Volunteering in Conservation Part 2: International Volunteering

In part 1 of this series (here) a local perspective on volunteering was explored, but journeying overseas for volunteer experiences is increasing in popularity and comes with a new set of challenges and opportunities.

I met Magali Marion through my own international experience on the Osa Peninsula, Costa Rica with International Student Volunteers (ISV). The program, which took place at a sea turtle research station, provided us with an abundance of skills and experiences facilitated by Magali’s expertise and background in marine biology.

I graduated in 2008 with a Masters degree in Coastal Management from the University of La Rochelle in France. I did my thesis on coral reef propagation and rehabilitation in the Maldives.

I also collected data for the government and Maldivian research programs on whale sharks and manta rays and then I moved to Costa Rica where I started work with sea turtles.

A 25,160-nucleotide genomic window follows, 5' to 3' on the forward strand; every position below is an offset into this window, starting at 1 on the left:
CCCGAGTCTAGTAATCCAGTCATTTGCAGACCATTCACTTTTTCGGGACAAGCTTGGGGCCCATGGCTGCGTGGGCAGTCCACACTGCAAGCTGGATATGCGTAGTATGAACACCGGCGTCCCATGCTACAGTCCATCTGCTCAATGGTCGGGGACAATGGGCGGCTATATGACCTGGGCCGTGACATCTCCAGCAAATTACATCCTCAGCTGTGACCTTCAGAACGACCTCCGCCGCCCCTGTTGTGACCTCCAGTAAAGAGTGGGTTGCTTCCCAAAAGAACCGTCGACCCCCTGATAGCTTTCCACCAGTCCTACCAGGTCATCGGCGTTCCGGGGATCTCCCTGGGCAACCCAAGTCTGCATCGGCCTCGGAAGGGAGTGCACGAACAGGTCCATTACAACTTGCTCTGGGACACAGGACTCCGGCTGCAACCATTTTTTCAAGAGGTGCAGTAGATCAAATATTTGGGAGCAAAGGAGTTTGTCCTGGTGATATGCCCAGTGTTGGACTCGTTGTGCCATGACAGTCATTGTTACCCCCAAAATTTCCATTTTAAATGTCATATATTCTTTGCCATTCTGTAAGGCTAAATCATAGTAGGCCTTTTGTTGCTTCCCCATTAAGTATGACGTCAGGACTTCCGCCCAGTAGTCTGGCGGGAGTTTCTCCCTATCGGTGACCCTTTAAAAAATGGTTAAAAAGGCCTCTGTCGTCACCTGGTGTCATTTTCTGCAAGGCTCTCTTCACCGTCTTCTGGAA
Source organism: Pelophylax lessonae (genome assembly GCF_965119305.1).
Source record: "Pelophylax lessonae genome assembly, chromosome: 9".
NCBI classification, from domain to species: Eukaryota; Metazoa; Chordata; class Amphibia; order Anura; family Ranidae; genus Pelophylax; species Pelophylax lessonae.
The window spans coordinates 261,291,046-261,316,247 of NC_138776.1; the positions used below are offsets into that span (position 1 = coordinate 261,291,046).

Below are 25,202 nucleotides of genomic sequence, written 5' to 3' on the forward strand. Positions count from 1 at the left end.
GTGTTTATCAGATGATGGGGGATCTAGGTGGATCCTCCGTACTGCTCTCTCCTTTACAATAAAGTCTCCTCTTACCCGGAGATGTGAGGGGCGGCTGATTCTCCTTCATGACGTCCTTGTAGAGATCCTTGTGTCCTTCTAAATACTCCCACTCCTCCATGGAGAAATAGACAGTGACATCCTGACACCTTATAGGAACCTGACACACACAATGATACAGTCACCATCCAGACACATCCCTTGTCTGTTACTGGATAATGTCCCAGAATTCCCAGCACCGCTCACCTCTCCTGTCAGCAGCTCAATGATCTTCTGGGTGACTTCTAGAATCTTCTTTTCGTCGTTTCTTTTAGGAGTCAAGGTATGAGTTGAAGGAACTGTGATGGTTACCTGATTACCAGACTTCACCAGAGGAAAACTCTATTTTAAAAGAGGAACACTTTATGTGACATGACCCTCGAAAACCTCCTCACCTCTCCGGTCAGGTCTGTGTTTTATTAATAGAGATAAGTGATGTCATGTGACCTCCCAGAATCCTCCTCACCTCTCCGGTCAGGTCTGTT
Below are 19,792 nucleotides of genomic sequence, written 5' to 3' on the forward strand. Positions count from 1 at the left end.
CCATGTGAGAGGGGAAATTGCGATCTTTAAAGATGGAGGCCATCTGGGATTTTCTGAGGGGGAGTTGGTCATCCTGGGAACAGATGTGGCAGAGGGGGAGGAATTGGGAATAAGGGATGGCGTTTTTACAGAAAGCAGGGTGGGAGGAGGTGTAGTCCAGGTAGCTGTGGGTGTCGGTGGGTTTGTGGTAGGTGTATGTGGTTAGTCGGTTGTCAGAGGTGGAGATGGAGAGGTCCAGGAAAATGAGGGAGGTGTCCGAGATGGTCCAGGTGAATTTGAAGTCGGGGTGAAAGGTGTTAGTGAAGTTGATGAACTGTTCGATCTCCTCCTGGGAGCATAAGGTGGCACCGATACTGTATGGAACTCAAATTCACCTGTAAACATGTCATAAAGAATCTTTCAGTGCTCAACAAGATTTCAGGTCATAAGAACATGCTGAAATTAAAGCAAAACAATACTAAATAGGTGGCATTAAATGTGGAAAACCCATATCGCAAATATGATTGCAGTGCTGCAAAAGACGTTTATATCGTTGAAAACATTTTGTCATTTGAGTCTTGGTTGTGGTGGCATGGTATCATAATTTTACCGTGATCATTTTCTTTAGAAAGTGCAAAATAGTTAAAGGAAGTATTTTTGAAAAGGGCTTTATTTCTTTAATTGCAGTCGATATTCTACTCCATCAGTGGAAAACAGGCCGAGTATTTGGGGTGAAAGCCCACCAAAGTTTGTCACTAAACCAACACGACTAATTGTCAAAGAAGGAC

Fittingly, Magali’s appointment as a leader on the ISV program actually came about through a volunteering experience:

When I moved to the Maldives I started to work as a volunteer research assistant and it was in partnership with ISV, so I kept in contact with them then in 2015 they contacted me to take over the two-week program in OSA.

International volunteering presents a new set of challenges that come with being away from home often in an unfamiliar country. I asked Magali what some common concerns with international volunteering are.

A lot of the time its bugs, what is the wildlife around, safety of the country and area we’ll be living, is there any connections if we’re in isolated areas can they still call people, can they get cash and so on.